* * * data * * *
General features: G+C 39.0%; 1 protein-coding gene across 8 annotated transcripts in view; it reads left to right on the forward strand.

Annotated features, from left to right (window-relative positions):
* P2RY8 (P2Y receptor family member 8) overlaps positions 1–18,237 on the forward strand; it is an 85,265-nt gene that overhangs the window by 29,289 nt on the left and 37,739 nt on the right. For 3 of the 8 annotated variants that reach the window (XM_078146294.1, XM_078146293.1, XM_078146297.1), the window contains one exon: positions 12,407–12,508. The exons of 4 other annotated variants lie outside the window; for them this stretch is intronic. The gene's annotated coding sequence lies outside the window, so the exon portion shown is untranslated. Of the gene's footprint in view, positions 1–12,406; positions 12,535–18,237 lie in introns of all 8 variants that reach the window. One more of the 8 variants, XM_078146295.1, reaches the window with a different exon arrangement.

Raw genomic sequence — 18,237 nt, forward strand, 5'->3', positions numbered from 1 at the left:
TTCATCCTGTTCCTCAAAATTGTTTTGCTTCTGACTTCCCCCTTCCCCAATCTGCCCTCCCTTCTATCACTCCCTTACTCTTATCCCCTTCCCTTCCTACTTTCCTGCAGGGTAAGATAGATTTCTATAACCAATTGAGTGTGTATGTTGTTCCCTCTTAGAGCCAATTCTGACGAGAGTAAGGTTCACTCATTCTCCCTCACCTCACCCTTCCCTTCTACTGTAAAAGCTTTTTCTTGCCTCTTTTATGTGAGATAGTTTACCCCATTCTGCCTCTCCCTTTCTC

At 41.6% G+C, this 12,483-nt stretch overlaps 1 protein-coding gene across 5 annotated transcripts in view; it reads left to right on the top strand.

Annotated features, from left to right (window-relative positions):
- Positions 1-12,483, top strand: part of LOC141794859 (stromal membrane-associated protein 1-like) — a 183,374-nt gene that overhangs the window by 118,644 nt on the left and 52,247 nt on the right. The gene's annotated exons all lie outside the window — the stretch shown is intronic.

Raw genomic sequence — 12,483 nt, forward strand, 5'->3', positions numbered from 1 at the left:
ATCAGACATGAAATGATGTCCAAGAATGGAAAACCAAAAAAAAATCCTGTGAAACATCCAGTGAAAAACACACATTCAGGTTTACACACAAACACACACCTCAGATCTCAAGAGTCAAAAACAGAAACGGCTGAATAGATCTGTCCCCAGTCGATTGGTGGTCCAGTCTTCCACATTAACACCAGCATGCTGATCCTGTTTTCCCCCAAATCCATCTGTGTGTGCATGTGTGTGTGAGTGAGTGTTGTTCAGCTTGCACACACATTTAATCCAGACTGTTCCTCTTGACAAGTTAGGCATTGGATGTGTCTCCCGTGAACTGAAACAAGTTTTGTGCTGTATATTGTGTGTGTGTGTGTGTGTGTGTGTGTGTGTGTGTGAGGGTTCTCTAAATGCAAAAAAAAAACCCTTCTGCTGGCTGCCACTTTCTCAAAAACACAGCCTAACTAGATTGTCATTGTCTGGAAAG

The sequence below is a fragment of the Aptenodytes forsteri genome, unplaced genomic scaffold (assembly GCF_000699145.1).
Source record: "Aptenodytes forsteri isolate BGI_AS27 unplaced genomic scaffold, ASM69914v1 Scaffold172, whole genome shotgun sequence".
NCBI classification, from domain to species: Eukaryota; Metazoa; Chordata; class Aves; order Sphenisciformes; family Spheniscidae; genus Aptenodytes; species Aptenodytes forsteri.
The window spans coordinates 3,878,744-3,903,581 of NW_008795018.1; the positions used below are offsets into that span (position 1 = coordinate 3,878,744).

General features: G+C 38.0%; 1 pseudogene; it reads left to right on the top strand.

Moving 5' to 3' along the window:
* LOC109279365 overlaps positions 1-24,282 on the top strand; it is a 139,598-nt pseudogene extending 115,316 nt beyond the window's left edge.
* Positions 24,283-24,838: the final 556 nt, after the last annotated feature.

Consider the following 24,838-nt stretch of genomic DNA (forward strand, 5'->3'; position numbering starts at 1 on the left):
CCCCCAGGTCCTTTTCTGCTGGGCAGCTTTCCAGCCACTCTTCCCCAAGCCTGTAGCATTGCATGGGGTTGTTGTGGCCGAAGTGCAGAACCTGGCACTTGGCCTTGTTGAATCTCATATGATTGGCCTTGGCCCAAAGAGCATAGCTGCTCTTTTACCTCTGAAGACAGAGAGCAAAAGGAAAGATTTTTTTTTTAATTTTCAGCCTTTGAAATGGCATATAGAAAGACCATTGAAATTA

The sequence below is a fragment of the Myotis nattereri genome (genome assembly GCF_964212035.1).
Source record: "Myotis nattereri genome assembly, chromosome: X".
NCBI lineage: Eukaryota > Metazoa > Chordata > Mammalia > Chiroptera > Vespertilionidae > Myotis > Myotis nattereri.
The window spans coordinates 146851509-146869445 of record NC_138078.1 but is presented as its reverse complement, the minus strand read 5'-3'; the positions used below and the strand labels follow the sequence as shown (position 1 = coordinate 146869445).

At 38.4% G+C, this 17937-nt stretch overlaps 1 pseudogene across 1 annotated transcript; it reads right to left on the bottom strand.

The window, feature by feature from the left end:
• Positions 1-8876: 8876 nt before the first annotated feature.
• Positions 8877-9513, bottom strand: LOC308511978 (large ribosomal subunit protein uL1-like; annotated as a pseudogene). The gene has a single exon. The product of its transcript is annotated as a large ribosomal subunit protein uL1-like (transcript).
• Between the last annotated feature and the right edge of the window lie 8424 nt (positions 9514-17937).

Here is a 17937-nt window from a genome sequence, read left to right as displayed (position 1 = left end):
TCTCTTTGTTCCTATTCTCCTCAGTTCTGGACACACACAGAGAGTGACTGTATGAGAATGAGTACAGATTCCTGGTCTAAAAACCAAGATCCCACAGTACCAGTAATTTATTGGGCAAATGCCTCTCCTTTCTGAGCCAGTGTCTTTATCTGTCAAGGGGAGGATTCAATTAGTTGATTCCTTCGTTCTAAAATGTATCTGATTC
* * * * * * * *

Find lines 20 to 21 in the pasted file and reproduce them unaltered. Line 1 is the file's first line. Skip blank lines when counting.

CCCCCAGGTCCTTTTCTGCTGGGCAGCTTTCCAGCCACTCTTCCCCAAGCCTGTAGCATTGCATGGGGTTGTTGTGGCCGAAGTGCAGAACCTGGCACTTGGCCTTGTTGAATCTCATATGATTGGCCTTGGCCCAAAGAGCATAGCTGCTCTTTTACCTCTGAAGACAGAGAGCAAAAGGAAAGATTTTTTTTTTAATTTTCAGCCTTTGAAATGGCATATAGAAAGACCATTGAAATTA

The sequence below is a fragment of the Myotis nattereri genome (genome assembly GCF_964212035.1).